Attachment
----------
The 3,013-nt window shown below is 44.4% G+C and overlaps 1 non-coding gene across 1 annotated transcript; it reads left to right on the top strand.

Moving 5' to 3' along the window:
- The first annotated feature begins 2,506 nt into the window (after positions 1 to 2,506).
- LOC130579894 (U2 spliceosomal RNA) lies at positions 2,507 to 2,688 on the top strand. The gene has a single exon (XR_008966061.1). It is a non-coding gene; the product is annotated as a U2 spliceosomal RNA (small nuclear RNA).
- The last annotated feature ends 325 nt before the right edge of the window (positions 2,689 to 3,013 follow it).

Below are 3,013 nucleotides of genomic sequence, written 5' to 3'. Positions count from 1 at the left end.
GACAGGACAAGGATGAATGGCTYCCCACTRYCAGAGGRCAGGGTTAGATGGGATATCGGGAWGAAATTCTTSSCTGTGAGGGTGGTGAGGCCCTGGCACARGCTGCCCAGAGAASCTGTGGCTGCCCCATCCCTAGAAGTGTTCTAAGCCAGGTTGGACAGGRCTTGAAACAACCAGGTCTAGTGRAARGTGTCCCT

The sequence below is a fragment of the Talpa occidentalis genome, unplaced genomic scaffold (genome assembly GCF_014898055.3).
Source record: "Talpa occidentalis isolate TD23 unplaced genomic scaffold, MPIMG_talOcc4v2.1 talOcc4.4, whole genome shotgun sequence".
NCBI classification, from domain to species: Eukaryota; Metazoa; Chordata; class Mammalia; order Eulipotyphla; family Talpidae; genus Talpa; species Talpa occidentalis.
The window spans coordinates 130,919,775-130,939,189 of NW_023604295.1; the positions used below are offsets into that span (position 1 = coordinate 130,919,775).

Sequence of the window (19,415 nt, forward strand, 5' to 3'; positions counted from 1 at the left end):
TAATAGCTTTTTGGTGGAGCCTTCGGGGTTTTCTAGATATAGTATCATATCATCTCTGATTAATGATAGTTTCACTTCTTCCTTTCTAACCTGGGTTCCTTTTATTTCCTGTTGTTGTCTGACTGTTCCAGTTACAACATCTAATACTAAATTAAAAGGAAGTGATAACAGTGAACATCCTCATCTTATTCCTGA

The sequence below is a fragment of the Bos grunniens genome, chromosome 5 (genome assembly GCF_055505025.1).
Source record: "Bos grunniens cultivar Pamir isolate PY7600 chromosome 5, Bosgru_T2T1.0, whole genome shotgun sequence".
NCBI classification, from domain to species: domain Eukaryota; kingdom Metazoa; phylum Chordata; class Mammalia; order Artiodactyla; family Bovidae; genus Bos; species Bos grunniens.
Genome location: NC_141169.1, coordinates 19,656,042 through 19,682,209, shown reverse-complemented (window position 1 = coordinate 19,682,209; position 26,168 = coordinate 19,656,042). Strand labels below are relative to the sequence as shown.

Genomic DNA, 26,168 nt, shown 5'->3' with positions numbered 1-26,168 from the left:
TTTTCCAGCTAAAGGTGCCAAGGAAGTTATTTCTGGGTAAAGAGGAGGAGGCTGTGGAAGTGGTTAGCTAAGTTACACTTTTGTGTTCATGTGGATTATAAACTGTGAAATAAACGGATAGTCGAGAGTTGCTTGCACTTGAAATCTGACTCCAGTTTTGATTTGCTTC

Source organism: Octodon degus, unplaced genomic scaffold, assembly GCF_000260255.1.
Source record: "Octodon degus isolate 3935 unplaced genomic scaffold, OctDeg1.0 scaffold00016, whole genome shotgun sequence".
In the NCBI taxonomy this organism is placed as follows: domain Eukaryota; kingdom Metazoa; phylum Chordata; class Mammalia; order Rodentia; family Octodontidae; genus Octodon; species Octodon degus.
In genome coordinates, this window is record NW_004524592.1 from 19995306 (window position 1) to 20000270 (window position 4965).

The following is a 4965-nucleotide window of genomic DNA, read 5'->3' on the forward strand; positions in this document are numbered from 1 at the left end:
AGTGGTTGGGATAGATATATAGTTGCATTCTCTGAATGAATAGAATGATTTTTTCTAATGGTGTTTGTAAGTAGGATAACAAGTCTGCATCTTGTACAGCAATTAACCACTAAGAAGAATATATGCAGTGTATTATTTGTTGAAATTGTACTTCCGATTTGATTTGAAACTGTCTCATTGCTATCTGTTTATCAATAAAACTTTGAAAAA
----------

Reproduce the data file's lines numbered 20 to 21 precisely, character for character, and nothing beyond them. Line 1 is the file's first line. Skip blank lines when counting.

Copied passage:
Source organism: Octodon degus, unplaced genomic scaffold, assembly GCF_000260255.1.
Source record: "Octodon degus isolate 3935 unplaced genomic scaffold, OctDeg1.0 scaffold00016, whole genome shotgun sequence".